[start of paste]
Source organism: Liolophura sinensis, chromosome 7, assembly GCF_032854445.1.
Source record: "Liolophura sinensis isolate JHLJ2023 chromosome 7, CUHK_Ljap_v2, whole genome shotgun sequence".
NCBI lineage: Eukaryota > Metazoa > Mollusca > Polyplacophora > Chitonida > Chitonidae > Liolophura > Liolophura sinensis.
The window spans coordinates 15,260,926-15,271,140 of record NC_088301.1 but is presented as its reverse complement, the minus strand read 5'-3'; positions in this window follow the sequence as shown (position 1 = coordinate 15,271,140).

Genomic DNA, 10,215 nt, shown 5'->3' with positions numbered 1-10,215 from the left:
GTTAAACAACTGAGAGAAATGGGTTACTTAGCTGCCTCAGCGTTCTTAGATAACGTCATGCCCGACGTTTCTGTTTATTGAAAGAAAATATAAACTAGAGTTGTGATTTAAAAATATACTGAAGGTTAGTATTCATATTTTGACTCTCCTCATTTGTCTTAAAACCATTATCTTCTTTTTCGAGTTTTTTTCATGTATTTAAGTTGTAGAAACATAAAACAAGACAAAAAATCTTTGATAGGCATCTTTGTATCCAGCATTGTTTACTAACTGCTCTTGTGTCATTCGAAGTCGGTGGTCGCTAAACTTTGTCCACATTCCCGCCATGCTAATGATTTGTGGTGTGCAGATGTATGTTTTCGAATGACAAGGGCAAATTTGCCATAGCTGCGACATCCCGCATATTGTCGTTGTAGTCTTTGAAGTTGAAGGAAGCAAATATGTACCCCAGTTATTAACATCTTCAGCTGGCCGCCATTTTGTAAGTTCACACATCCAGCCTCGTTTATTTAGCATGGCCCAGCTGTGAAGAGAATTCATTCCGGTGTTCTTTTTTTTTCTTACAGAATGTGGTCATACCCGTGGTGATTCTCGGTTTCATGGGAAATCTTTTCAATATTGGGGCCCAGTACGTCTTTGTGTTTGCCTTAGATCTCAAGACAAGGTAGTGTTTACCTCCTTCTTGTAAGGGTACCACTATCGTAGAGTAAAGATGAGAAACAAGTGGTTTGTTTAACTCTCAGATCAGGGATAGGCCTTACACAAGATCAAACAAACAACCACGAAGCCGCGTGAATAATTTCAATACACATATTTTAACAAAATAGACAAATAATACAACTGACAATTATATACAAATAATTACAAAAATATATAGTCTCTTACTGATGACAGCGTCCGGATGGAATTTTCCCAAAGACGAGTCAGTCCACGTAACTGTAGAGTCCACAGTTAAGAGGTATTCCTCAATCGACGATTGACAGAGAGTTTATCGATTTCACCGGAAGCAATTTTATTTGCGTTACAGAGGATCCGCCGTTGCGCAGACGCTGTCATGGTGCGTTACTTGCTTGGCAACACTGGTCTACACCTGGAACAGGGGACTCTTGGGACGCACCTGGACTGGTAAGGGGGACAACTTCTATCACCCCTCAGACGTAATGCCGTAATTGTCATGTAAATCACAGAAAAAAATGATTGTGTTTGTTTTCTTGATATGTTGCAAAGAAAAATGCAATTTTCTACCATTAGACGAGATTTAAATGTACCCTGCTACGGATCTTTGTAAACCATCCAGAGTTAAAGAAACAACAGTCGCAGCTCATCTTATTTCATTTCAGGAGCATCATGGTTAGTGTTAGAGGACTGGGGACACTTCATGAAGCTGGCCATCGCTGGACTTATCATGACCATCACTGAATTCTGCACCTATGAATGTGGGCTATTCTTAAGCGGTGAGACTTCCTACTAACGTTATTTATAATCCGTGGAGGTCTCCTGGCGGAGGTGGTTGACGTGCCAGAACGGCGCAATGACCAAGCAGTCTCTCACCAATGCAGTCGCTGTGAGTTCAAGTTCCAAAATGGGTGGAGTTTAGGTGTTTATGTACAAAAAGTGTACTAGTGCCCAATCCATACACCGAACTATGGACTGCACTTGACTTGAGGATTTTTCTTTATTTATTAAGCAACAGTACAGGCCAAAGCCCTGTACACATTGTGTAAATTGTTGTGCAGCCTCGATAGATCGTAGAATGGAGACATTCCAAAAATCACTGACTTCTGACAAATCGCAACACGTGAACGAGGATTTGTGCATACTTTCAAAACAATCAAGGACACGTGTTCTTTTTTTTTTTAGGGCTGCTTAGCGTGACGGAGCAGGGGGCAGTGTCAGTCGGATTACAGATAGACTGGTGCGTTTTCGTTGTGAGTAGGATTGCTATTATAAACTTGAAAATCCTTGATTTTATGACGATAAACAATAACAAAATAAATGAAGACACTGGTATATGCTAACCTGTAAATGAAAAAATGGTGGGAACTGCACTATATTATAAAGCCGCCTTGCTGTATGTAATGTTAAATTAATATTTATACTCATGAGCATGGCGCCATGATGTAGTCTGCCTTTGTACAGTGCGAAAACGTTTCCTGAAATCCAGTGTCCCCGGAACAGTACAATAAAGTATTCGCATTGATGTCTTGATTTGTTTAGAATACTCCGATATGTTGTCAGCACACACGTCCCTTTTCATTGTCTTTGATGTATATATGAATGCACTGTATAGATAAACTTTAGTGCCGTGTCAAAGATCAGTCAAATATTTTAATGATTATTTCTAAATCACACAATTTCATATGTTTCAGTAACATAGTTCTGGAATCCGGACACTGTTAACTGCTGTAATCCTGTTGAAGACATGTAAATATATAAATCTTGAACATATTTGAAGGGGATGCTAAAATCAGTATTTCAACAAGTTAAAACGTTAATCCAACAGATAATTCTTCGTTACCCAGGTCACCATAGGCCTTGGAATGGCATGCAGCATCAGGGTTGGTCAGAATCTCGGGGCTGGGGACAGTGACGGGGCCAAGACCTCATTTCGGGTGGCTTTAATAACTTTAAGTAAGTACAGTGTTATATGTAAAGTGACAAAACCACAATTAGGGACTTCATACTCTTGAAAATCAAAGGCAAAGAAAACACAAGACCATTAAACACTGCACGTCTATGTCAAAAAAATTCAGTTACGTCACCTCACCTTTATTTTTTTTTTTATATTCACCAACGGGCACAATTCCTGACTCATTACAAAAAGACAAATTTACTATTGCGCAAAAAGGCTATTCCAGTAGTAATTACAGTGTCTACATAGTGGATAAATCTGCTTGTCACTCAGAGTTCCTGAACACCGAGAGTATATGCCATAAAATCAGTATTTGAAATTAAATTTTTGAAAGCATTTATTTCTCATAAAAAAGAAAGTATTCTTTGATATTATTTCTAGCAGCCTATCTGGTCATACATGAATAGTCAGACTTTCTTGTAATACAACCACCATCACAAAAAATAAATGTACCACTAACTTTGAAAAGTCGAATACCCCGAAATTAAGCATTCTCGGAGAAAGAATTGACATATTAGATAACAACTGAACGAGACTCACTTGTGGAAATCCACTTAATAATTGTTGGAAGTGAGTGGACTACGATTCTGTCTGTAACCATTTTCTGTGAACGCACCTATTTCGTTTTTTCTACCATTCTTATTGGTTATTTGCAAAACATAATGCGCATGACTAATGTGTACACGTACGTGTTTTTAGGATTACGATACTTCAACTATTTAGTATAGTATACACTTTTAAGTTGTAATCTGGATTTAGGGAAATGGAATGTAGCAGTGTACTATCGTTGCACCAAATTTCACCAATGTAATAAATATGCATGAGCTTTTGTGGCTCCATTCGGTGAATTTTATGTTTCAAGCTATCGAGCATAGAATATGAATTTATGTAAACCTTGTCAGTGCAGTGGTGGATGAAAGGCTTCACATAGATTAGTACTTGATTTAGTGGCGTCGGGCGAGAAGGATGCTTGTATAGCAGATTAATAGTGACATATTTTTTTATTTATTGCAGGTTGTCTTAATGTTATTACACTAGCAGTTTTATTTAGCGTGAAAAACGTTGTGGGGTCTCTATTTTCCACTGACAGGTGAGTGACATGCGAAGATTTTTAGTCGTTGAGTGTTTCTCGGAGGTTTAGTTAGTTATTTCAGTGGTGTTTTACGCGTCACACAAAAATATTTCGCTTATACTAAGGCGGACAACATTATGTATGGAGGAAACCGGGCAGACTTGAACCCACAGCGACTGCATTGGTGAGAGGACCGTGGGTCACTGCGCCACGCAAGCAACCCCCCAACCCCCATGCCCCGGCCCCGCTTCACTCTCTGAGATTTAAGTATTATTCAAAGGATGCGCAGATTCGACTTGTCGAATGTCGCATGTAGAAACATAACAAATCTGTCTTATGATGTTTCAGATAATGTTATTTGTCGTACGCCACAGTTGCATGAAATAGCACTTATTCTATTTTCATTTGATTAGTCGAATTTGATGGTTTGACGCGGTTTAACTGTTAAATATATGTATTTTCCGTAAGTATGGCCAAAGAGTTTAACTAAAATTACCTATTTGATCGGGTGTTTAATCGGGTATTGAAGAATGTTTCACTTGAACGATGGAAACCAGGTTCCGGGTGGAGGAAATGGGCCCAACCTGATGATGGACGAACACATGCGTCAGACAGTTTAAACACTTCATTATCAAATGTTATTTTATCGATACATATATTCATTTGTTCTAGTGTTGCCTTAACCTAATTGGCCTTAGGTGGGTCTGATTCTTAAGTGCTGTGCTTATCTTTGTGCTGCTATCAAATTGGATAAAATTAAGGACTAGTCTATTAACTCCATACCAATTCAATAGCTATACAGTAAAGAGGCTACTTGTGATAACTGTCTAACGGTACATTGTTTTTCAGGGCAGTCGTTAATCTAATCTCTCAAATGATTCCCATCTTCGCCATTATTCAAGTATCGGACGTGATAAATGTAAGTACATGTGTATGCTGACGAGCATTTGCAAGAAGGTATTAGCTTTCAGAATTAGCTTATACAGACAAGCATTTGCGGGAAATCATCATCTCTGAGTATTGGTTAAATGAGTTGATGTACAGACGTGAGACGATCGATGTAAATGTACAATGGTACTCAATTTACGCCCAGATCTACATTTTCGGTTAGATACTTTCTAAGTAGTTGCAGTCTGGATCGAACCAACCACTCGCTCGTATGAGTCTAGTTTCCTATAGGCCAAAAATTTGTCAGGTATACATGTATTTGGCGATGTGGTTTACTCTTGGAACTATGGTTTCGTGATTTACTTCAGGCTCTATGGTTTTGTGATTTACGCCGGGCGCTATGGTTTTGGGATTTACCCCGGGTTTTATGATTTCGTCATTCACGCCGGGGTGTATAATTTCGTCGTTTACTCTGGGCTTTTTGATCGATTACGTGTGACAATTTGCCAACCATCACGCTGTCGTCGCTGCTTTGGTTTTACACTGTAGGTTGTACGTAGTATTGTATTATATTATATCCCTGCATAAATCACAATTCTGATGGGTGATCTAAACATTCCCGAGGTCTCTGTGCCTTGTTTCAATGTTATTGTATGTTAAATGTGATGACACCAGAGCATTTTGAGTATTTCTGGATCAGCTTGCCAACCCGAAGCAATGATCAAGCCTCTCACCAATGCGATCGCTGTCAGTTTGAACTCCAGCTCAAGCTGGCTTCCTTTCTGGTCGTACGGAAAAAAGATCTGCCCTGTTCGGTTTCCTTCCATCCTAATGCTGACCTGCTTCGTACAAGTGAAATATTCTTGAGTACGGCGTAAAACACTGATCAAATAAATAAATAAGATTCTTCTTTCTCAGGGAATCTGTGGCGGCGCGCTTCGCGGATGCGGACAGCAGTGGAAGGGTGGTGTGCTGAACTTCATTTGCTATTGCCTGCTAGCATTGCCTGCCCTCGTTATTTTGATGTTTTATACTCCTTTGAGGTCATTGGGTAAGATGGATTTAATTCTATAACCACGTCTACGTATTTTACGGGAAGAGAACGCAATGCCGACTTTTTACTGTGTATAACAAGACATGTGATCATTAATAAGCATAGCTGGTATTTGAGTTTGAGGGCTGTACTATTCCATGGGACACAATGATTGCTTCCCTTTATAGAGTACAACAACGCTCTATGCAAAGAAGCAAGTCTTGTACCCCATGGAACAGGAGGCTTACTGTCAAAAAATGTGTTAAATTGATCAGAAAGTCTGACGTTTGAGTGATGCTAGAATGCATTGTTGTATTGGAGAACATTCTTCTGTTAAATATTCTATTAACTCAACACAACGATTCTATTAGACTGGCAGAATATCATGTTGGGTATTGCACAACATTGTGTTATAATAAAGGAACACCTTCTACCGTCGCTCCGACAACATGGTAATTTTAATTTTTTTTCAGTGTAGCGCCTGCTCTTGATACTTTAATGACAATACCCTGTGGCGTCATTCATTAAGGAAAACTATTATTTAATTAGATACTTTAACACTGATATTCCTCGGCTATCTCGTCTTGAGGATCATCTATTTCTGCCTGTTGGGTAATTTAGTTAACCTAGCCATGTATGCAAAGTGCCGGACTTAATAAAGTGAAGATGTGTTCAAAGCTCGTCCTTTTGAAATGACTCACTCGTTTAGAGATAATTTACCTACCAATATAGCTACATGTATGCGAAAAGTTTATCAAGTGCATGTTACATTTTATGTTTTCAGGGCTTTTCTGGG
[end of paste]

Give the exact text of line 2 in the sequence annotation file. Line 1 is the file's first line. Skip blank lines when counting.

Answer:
Source record: "Liolophura sinensis isolate JHLJ2023 chromosome 7, CUHK_Ljap_v2, whole genome shotgun sequence".